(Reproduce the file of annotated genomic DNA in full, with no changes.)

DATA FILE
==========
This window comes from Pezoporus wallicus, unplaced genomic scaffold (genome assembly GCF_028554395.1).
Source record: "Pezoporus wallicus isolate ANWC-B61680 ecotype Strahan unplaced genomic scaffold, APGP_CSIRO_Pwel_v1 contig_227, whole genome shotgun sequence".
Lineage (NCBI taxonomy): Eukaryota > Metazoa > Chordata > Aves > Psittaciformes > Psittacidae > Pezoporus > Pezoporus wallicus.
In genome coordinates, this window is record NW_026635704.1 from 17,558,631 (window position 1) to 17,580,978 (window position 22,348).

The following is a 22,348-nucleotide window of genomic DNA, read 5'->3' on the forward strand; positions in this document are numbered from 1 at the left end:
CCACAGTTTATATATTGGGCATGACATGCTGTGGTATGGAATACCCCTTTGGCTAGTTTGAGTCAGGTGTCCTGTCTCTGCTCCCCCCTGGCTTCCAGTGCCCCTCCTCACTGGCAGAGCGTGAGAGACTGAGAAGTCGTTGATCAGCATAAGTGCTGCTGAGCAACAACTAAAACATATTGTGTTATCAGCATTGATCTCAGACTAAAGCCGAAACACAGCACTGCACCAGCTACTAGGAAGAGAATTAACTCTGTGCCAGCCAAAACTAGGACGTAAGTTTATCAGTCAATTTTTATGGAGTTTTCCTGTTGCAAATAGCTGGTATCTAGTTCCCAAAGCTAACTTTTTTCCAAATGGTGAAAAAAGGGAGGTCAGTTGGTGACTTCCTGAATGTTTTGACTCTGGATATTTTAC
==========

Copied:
This window comes from Pezoporus wallicus, unplaced genomic scaffold (genome assembly GCF_028554395.1).
Source record: "Pezoporus wallicus isolate ANWC-B61680 ecotype Strahan unplaced genomic scaffold, APGP_CSIRO_Pwel_v1 contig_227, whole genome shotgun sequence".
Lineage (NCBI taxonomy): Eukaryota > Metazoa > Chordata > Aves > Psittaciformes > Psittacidae > Pezoporus > Pezoporus wallicus.
In genome coordinates, this window is record NW_026635704.1 from 17,558,631 (window position 1) to 17,580,978 (window position 22,348).

The following is a 22,348-nucleotide window of genomic DNA, read 5'->3' on the forward strand; positions in this document are numbered from 1 at the left end:
CCACAGTTTATATATTGGGCATGACATGCTGTGGTATGGAATACCCCTTTGGCTAGTTTGAGTCAGGTGTCCTGTCTCTGCTCCCCCCTGGCTTCCAGTGCCCCTCCTCACTGGCAGAGCGTGAGAGACTGAGAAGTCGTTGATCAGCATAAGTGCTGCTGAGCAACAACTAAAACATATTGTGTTATCAGCATTGATCTCAGACTAAAGCCGAAACACAGCACTGCACCAGCTACTAGGAAGAGAATTAACTCTGTGCCAGCCAAAACTAGGACGTAAGTTTATCAGTCAATTTTTATGGAGTTTTCCTGTTGCAAATAGCTGGTATCTAGTTCCCAAAGCTAACTTTTTTCCAAATGGTGAAAAAAGGGAGGTCAGTTGGTGACTTCCTGAATGTTTTGACTCTGGATATTTTAC